Finding the right pair of jeans is often a difficult task. With all the different styles, cuts, and washes out there it’s no wonder that many men are sometimes left scratching their heads.
Should they go with a straight cut or a slim cut?
Dark wash or light wash?
What about distressed vs. non-distressed?
And what’s with this raw selvedge denim they keep hearing about? Is it even worth spending $300 on a pair of jeans?
I’ve written extensively before on my website in what I look for in pair of quality denim jeans (style, cut, and wash) so I won’t bother rehashing that here.
Instead, I want to focus the discussion in this article on raw selvedge denim. More specifically, what it is, if they are worth buying, and how to take care of them if you decide to buy a pair.
Let’s get started.
What is Raw Selvedge Denim?
Frankly speaking, there are two distinct factors that separate raw selvedge denim from all other denim out on the market. First, raw denim is denim that has not been washed during its manufacturing process. As a result, raw denim has a stiff, almost cardboard like feel to the touch. In contrast, your average pair of denim has already been washed (often several times) during the manufacturing process, giving them a much softer, lived-in feel from the get-go. Second, the selvedge aspect of the denim signifies that the denim’s edges are finished so as to prevent them from unraveling. For a better understanding, take a look at the two images below:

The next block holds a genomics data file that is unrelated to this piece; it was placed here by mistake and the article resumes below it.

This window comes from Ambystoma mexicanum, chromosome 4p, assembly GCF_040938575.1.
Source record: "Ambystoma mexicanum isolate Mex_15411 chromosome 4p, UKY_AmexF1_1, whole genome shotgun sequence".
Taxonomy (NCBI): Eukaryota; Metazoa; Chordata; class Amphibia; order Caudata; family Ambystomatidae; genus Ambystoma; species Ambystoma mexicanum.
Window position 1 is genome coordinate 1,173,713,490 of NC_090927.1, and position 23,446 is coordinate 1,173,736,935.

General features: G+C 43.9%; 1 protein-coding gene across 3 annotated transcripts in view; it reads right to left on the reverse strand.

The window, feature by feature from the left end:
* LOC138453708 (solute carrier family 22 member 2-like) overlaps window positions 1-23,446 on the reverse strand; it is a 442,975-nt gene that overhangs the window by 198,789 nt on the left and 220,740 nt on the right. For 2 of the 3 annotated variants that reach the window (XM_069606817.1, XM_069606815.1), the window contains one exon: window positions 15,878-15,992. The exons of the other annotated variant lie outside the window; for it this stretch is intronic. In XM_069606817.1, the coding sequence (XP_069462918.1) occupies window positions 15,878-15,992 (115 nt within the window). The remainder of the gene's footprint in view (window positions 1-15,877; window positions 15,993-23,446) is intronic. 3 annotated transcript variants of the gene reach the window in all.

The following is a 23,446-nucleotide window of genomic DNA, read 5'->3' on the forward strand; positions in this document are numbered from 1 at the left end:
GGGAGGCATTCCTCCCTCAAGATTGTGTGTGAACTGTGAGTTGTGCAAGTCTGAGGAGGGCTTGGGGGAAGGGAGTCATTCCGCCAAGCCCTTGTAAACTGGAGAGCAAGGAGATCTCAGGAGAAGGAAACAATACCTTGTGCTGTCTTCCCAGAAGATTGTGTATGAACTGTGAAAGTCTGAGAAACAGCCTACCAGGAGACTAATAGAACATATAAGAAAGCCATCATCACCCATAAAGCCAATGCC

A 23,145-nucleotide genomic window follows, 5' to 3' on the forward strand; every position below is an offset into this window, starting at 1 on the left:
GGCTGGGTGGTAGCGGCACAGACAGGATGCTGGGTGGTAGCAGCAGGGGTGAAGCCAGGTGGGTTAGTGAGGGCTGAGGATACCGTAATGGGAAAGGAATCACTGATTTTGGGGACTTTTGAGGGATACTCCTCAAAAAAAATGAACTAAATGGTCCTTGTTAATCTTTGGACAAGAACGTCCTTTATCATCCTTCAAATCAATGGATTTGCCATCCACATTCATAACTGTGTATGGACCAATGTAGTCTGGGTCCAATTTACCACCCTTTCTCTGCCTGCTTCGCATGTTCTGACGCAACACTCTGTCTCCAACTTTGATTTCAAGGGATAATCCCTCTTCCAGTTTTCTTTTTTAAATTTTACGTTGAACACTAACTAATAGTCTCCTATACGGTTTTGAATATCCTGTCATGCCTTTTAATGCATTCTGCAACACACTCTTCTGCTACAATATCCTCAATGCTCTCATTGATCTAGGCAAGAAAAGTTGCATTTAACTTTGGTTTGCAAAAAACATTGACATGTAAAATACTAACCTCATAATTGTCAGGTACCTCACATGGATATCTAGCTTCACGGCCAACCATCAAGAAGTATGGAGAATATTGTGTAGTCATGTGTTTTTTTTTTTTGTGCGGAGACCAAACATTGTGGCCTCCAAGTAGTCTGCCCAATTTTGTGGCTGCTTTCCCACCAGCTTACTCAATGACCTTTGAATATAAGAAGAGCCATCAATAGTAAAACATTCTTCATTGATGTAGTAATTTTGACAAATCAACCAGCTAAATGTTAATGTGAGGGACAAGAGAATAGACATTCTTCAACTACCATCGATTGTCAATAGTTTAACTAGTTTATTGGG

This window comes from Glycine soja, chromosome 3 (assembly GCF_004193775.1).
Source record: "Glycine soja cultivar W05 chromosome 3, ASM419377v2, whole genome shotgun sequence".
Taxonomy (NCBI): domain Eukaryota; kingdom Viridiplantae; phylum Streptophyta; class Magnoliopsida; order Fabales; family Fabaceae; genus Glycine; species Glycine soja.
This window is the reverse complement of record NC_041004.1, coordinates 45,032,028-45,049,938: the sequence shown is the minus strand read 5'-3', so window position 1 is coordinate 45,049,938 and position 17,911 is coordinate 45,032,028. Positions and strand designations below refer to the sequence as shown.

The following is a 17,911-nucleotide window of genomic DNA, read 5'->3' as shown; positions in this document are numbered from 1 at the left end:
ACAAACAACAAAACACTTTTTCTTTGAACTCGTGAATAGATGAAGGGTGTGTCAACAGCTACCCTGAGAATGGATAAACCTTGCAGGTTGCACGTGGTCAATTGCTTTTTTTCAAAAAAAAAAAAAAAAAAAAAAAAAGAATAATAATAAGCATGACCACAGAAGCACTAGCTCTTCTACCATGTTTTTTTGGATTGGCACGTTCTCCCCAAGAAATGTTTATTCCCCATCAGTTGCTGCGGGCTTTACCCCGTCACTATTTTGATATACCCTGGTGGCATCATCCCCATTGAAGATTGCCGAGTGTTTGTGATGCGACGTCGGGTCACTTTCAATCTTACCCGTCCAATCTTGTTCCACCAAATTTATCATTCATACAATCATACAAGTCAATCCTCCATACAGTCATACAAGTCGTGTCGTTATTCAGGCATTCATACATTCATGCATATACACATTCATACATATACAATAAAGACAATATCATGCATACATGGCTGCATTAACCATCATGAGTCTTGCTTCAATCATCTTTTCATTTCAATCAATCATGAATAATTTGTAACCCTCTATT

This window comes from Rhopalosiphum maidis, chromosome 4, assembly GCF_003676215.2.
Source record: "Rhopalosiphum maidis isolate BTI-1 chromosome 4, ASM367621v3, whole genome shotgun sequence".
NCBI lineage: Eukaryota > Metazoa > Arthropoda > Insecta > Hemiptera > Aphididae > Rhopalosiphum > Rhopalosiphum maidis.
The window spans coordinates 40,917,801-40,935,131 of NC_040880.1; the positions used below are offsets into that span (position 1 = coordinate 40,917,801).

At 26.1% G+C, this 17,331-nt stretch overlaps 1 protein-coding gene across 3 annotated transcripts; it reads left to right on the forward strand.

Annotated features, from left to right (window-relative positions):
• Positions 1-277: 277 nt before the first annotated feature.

This first image is an example of non-selvedge jeans with unfinished seams:
This second image is an example of selvedge jeans with finished seams:
See the difference?
Finally, I think it’s important to point out that not all raw denim is of the selvedge variety and not all selvedge denim is raw. Confusing, I know.
Is Raw Selvedge Denim Worth It?
Now that you have a basic understanding of what raw selvedge denim is, I’m sure you are wondering what all the fuss is about. Are they really any better than your average pair of denim of jeans?
Well, it depends.
Denim purists are quick to point out that raw denim jeans are of a higher quality than your typical pair of denim. Evidently, this has all to do with how raw denim jeans are made, which is with a shuttle loom. This type of loom produces a heavy, more tightly woven fabric that comes with a finished edge (i.e. selvedge), whereas modern projectile looms produce much larger swaths of fabric more quickly (with an unfinished edge). This is why modern jeans are generally more affordable.
However, I should mention that with the growing popularity of raw selvedge denim, manufacturers have found ways to cut corners (as always) and now you can find raw selvedge denim at price points that are comparable to your run of the mill, projectile loom produced jeans.